I love “Doctor Who.” Ever since discovering it in my Netflix queue years ago (Christopher Eccleston is still my Doctor) this silly, sentimental show about a mad man in a box has enthralled me. But I — like many fans — worried that lately the wheels had been coming off. Too many cliches and consequence-free actions and terrible treatment of women. Not to mention an infinite number of reset buttons. But from the looks of tonight’s episode, “Into The Dalek,” it truly feels like writers heard the fans…and they’re beginning to patch up the holes this season.

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We begin where we’ve begun before. The Daleks are in pursuit of a spaceship, intent on exterminating all those inside. Flying through an asteroid field, the human pilot desperately tries to keep the ship from crashing while also trying to keep her co-pilot conscious. In the end she fails, and the ship goes up in a blossoming fireball.

The pilot’s screams turn into confusion as she is very much not dead. Instead she is on the bridge of the TARDIS, with a very alien looking Doctor staring at her. I don’t know what it is about Capaldi but with his head turned just so, he looks more like a bird of prey examining a potential meal than the savior of the galaxy. 

Our pilot’s name is Lt. Journey Blue and she is not amused. Gun in hand she demands to be taken back to her ship. That co-pilot was her brother and he is dead. The Doctor is heartless, tells her to stop crying because at least she’s alive. He then pretty much refuses to return her to her people unless she asks nicely. They are really hammering home that Twelve is a dick.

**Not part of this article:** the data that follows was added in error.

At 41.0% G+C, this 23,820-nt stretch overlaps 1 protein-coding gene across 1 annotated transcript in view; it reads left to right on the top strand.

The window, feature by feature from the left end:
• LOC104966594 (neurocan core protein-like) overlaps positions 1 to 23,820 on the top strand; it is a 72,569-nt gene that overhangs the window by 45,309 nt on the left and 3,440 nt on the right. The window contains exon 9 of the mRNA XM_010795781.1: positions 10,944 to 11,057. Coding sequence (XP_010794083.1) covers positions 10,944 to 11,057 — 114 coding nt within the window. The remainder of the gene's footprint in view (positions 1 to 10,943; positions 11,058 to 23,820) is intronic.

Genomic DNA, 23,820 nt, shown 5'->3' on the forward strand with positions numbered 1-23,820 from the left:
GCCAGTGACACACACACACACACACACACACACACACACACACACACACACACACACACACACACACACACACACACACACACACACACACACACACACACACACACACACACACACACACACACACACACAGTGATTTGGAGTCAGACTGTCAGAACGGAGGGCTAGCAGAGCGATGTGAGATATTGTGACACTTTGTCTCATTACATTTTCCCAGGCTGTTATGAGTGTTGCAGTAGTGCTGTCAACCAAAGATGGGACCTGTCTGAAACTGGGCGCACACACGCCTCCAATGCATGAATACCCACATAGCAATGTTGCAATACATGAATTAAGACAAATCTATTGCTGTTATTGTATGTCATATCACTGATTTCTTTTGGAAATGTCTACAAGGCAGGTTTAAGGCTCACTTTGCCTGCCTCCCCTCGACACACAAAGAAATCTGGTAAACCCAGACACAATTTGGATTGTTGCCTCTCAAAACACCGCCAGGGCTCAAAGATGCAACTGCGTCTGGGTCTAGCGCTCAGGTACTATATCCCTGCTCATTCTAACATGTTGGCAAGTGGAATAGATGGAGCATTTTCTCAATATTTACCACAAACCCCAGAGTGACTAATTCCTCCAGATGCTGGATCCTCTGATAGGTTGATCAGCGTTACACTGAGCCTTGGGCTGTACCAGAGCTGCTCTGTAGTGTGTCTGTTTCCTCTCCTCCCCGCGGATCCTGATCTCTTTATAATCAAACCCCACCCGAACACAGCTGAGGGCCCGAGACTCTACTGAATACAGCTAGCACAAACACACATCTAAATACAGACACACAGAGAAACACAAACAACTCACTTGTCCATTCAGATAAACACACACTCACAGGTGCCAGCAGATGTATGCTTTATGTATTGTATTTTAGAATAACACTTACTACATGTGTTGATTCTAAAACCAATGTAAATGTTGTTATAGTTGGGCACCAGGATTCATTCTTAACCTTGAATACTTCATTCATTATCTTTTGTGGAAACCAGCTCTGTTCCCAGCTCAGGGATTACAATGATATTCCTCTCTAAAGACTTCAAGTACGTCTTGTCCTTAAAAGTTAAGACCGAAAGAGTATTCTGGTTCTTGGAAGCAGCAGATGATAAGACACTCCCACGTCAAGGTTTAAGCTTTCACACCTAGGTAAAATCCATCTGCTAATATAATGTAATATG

Upon returning Lt. Blue to her platoon, it seems they’ve caught themselves a Dalek. No one here knows the Doctor, seeming to think he is talking about his profession and not his status as most infamous of the Time Lords*. Not even the captured Dalek realizes who it is in the presence of. It’s too busy malfunctioning, believing in truth and and love and beauty and absinthe and destroying all other Daleks.

*So at least Eleven erasing himself from history seems to have stuck.

What the humans do know is that they want to shrink Capaldi down using a molecular scanner and send him in to see what exactly has turned this Dalek to the side of morality. Because when Daleks stop wanting to kill everything, obviously they’re very sick. This episode is literally going to pay homage to sci-fi classic “The Fantastic Voyage” and I for one, (and Twelve for two) couldn’t be more pleased.

As the “Whovian” music rolls, I wonder why this super science-y and tonally bleak episode feels familiar. A quick Google search turns up the answer. The writer of “Into the Dalek” is Phil Ford, who’s only other “Doctor Who” writing credit (for the show) is “The Waters of Mars.” That episode deals with an invasion of the body snatcher and the inevitability of fixed points in time despite good intentions. My hopes for this episode suddenly became much higher.

Back from the opening credits, we’re introduced to the newest character, Mr. Danny Pink. I’m starting to pick up on some “Reservoir Dog” undertones in this episode, but not one person makes the obvious joke. C’est la vie. From first glance, Mr. Pink is good with kids, bad with ladies, and just trying to make it in the civilian world as a math teacher. If only everyone from the students to Clara would stop making light of the fact that he killed people. It’s flaring up his PTSD.